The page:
A grey market is a legal sale of an authentic good that is sold by an entity not recognized by the producer. This has several common variations:
Unavailable GoodsIt is common for ecommerce sellers and retailers to import goods that aren't officially available locally. In other words, the manufacturer has no distribution capabilities in the country where the goods are sold.
It is common for producers to charge higher prices in one country than another. This represents an opportunity for sellers to import goods and sell them more cheaply than official distributors. For example, a European luxury item may be sold at a price that is 70% higher in Japan. This allows for ecommerce sellers to compete with the brand by importing the goods from Europe and selling them at a lower price.
Grey markets allow goods to be sold through distribution channels that are more convenient for customers. For example, a brand shop with no ecommerce presence in a particular country and only two locations may see items purchased and resold on an ecommerce platform. This provides a service to customers by making goods more accessible.
RegulationsIn some cases, regulations that would apply to the producer if they opened up a local shop do not apply to a small seller who imports a small number of items. For example, if you import a million cars you typically need to comply to local regulations such as having the steering wheel on the correct side for local roads. In some countries, this doesn't apply if you import a single vehicle as an enthusiast.
Why Grey?The term grey market is an analogy to black market. This term is encouraged by producers who strongly want to discourage the practice by giving it a negative sounding name. A less negative term is "direct import." By definition, a grey market is legal. Any sale that isn't legal is termed a black market.
Grey Market & CompetitionA grey market encourages competition and may improve prices and customer experience. For example, a producer has incentive to provide support and helpful customer service to distinguish official distributors from from grey market sellers.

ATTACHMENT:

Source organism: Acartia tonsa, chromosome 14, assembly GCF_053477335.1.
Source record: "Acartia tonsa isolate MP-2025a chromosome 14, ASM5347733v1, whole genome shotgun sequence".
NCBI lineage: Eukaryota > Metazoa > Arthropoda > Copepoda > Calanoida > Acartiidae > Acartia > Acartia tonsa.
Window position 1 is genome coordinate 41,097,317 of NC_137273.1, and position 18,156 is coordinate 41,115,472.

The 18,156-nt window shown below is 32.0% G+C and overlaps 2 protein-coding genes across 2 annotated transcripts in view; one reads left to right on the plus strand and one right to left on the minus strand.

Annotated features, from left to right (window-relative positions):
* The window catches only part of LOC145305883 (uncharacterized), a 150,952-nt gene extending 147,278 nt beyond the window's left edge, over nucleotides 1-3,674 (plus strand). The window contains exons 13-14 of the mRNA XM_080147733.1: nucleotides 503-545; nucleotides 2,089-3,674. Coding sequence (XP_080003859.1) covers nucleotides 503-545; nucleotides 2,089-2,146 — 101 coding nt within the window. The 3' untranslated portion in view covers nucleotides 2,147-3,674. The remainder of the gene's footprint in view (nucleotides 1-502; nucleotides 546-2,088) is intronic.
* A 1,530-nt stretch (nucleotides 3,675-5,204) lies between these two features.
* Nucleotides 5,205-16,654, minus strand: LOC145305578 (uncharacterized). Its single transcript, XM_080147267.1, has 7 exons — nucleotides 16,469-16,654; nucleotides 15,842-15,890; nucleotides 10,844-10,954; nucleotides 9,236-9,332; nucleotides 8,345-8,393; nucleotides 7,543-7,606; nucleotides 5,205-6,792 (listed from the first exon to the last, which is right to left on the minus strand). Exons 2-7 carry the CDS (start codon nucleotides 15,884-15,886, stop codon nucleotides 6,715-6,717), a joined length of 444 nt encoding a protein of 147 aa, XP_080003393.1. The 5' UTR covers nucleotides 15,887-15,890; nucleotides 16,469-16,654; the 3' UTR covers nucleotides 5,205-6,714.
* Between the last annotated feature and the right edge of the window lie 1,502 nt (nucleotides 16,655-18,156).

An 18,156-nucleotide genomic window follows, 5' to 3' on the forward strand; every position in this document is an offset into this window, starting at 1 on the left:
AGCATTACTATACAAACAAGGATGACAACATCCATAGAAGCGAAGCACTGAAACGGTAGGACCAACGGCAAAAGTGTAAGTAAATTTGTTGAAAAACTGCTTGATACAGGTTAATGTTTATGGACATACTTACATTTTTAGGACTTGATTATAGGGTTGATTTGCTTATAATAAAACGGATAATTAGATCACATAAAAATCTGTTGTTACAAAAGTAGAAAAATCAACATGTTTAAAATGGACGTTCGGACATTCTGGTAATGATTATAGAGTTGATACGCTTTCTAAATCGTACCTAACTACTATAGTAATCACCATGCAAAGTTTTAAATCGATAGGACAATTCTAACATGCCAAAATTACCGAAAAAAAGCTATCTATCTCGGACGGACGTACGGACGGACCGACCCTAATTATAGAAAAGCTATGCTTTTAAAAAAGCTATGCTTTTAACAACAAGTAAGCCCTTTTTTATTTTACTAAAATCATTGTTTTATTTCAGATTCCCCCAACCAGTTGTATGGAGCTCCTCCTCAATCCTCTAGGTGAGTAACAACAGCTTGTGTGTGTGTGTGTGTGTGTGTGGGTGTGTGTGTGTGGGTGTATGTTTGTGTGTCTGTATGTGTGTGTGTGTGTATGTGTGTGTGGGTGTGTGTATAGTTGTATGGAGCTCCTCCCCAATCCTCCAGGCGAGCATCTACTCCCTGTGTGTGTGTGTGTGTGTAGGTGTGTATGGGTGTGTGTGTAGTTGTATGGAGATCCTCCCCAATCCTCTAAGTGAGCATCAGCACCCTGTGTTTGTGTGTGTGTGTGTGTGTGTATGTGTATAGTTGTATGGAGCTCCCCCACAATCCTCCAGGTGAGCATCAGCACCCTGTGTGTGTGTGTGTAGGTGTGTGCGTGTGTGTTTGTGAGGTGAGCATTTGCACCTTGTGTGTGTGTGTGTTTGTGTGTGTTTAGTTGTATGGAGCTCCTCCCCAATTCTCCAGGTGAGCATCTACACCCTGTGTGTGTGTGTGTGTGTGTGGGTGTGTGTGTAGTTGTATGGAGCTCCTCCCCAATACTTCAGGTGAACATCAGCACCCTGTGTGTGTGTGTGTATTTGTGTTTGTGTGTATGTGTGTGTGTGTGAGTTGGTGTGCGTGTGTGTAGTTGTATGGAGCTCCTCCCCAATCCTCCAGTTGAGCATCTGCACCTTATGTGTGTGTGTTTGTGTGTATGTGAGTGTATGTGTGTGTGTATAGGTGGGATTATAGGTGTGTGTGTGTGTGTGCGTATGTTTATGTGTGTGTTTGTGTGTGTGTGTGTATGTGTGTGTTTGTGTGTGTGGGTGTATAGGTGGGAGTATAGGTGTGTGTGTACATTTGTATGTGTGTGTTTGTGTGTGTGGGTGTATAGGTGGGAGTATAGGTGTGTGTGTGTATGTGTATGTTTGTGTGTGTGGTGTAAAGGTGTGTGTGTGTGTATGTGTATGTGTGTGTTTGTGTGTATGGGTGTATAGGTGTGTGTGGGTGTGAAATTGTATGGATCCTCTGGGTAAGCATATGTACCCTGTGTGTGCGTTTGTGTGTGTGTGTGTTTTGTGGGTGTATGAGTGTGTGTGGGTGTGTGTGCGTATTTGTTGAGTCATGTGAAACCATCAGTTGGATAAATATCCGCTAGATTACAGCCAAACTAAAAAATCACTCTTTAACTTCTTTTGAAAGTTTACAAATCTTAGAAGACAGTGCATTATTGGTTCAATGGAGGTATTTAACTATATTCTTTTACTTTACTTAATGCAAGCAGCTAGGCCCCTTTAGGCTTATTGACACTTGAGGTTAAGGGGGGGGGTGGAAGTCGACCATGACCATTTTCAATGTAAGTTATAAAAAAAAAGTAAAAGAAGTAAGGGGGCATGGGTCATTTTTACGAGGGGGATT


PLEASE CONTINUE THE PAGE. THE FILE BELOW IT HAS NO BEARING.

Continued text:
NotesProducers typically dislike grey markets because they want to control the quality of their distribution network. Also, producers may implement price discrimination to charge customers in different areas different prices based on their willingness to pay. The legality of grey markets is typically supported by competition law and the general principle that if you own a good you are allowed to sell it such as the first sale doctrine. Nevertheless, producers often campaign for laws that restrict such practices. They may also implement technologies such as region codes for media that make direct imports difficult.It is a best practice for sellers to notify customers that they have no relationship with the producer. Customers who buy grey market goods may not be eligible for support and warranties. Grey market sellers are not permitted to use trademarks they do not own. They can describe their goods accurately but may run into problems if they use logos and so forth that do not belong to them. Importing certain items from abroad may not be legal based on various import restrictions in your country. The article above is a general overview of a business concept that should not be used as legal advice.
This is the complete list of articles we have written about international economics.
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